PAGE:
On Training: Simulate Race Conditions

John Faith has been with Metro Run and Walk since 2004

John has been with Metro Run and Walk since 2004 and enjoys being active!

As you read this, we’ve all just celebrated our year-end holidays and, hopefully, survived the New Year’s Eve events!

Many of us have also entered the time of post-race season reflections, and some are even feeling the “post-race season blues.”  It’s time to take a look back on our year – what we would have/should have/could have done (or not done, as the case may be) differently this past year.  It’s also time to think about the upcoming year with those same thoughts in mind.

I’d like to take this opportunity to again expound on two of my favorite themes as a prelude to the new year: training the appropriate muscle, and nothing new on race day.

One of my buds recently completed her first Ironman triathlon.  For those of you who aren’t aware, the Ironman is considered one of the most grueling single-day athletic endeavors out there – a 2.4 mile swim followed by a 112 mile bike followed by a marathon, 26.2 miles.  These events are all done consecutively, one after the other, and must be completed in 17 hours or less to be considered an official finish.

(As an aside, many people think of the Ironman distance when they hear the word triathlon, not realizing there are many variations: a “sprint” triathlon generally features a swim in the 200-600 yard range, a bike in the 8-12 mile bike range, and a run in the 3-5 mile range.  An “international” or Olympic distance triathlon is a fixed 1,500 meter swim, 40K bike, and 10K run.  A “half Ironman,” also sometimes referred to as a “70.3 Ironman” is exactly what it would seem – 1.2 mile swim, 56 mile bike, 13.1 mile run.  There are, of course, countless variations on these.  See http://en.wikipedia.org/wiki/Triathlon.)

My friend was justifiably proud of her accomplishment (as one of my dearest friends said after completing her first, “After Ironman, anything is possible!”), absolutely beaming and grinning ear to ear when she came into the store to buy a “140.6” decal for her car (140.6 = 2.4+112+26.2, the total Ironman distance in miles in case you’re wondering).

We got to talking about her experience, and she said that she’d done much better than she’d anticipated on the swim, about what she expected on the bike (which she was nervous about as it’s her “weakest” event – as if you can use the term “weak” in describing one’s successful Ironman performance!), but that she really struggled on the run.  As she said, “The run proved to be tougher than expected and not because I was tired or hurting, which I was, but because it was dark and lonely.  I’m used to running a marathon in the daylight with crowds cheering – not being in the dark by myself.“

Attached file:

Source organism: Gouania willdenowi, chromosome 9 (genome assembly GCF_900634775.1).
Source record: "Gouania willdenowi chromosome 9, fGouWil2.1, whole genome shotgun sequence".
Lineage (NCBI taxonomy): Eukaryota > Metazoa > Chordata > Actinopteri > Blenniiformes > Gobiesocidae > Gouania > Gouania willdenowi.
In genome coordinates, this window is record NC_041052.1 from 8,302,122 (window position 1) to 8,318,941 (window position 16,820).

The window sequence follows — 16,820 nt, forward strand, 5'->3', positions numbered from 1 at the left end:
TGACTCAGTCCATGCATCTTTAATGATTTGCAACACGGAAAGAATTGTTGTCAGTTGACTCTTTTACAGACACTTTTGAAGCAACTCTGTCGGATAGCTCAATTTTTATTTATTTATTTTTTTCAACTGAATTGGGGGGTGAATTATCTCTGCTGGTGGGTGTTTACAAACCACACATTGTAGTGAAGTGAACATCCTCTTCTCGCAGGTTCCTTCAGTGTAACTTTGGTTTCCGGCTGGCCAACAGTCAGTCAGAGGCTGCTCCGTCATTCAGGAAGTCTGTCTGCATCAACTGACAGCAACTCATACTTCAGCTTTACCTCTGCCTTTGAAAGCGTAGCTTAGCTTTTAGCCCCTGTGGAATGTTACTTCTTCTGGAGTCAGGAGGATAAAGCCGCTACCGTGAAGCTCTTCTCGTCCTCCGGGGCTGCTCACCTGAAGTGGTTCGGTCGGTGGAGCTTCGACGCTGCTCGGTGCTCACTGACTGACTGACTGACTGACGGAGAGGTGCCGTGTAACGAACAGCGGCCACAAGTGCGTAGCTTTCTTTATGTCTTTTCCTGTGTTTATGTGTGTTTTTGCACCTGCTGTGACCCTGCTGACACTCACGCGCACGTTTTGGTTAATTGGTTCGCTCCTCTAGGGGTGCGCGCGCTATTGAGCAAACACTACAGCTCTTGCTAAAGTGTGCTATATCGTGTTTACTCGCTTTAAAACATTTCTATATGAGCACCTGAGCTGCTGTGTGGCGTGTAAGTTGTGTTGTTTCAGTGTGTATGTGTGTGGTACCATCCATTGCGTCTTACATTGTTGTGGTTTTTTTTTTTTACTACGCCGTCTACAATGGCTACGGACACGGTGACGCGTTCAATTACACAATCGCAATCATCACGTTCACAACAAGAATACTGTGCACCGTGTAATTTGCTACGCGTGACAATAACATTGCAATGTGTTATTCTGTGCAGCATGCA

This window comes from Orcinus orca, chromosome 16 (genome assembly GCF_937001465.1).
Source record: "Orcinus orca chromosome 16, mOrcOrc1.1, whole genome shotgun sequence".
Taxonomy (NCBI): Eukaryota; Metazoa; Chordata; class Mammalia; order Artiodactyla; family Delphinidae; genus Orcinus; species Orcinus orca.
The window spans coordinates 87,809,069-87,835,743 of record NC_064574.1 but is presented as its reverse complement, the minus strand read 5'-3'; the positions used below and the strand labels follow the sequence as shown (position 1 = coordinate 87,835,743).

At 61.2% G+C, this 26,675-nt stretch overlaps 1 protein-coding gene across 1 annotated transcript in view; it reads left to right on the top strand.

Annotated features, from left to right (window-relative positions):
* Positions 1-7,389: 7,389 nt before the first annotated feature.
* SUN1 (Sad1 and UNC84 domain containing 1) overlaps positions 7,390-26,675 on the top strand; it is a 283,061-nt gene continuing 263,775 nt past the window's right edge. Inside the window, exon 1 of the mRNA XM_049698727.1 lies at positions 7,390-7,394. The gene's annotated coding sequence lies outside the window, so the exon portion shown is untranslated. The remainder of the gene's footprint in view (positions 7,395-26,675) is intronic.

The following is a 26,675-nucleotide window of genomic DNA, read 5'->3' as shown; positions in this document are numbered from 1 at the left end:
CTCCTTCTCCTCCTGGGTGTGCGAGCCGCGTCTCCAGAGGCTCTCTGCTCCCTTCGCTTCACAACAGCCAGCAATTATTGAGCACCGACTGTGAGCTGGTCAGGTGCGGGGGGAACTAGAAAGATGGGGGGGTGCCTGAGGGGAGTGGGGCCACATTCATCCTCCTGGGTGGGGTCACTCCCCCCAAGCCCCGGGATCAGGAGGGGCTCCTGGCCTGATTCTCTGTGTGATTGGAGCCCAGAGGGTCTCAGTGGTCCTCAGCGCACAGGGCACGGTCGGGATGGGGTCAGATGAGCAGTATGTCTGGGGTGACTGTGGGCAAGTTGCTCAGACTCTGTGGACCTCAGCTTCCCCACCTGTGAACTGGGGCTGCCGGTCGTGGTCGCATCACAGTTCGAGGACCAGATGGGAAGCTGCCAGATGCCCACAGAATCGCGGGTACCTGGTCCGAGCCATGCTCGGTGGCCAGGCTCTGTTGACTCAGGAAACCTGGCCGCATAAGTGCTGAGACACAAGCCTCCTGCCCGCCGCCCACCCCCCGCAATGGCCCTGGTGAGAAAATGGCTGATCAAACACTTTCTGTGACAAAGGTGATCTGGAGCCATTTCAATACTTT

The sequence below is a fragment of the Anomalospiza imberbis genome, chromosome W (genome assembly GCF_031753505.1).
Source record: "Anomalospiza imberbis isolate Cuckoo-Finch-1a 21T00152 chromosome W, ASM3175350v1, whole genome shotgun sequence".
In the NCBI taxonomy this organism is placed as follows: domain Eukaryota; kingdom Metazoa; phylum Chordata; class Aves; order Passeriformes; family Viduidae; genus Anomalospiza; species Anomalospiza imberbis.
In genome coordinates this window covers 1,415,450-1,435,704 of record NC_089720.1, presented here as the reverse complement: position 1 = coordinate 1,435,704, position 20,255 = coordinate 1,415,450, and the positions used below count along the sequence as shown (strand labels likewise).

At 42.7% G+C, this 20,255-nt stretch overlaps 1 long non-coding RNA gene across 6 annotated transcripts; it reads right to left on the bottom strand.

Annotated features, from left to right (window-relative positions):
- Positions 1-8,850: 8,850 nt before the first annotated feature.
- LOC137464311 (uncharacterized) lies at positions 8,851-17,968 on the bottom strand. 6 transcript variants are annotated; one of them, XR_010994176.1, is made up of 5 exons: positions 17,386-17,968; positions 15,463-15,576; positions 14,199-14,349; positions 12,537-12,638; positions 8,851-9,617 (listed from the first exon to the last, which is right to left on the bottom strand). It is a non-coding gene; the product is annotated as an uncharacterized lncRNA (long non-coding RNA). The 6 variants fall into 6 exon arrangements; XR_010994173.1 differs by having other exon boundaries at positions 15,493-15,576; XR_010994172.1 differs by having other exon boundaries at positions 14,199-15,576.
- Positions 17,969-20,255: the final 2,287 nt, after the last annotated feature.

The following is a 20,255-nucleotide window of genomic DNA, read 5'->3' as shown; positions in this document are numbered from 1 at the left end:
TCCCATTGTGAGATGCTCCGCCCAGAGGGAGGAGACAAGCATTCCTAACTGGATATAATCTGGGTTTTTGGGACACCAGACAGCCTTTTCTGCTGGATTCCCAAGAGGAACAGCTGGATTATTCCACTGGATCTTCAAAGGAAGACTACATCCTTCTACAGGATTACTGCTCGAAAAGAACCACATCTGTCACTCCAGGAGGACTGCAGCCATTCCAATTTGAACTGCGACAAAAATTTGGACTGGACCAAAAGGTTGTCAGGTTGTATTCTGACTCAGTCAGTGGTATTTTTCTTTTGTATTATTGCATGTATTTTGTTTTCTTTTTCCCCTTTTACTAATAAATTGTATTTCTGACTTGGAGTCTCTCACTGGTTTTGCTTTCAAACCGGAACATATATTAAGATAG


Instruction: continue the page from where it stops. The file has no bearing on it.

This is something I’ve seen before with another friend, whom I coached through her first Ironman race some years ago.  She put in all the necessary mileage, mastered her nutrition and hydration, and worked out all the logistics.  She had it all figured out – she thought.  Unfortunately, one thing she also hadn’t done is *some* training in the same conditions she’d encounter on race day – in this case, running alone and in the dark.  As a result, she absolutely crushed the swim and bike and was on course for a superb inaugural Ironman.  Unfortunately, she found herself out on the run, alone and in the dark, and couldn’t handle it mentally.  She DNF’ed (Did Not Finish) the run because she’d violated the maxims I think I’ve relayed several times through these articles in the past few years: “nothing new on race day,” and “training the appropriate muscle(s).”

It may be an esoteric point, but by not doing some of their training under “race conditions,” (in their cases, running alone in the dark) they set themselves up – one for failure, the other for a difficult time.  And, while there are absolutely no guarantees in Ironman (or life), preparation is key.  Oh, and that “appropriate muscle?”  In these two cases, it was the one between their ears!  😉

I hope you had a joyous, meaningful holiday season, and wish you a happy, healthy, rewarding New Year.

Advertisements
This entry was posted in Articles, On Training and tagged , , , , , , , . Bookmark the permalink.

Leave a Reply

Fill in your details below or click an icon to log in:

WordPress.com Logo

You are commenting using your WordPress.com account. Log Out / Change )

Twitter picture

You are commenting using your Twitter account. Log Out / Change )

Facebook photo

You are commenting using your Facebook account. Log Out / Change )

Google+ photo

You are commenting using your Google+ account. Log Out / Change )

Connecting to %s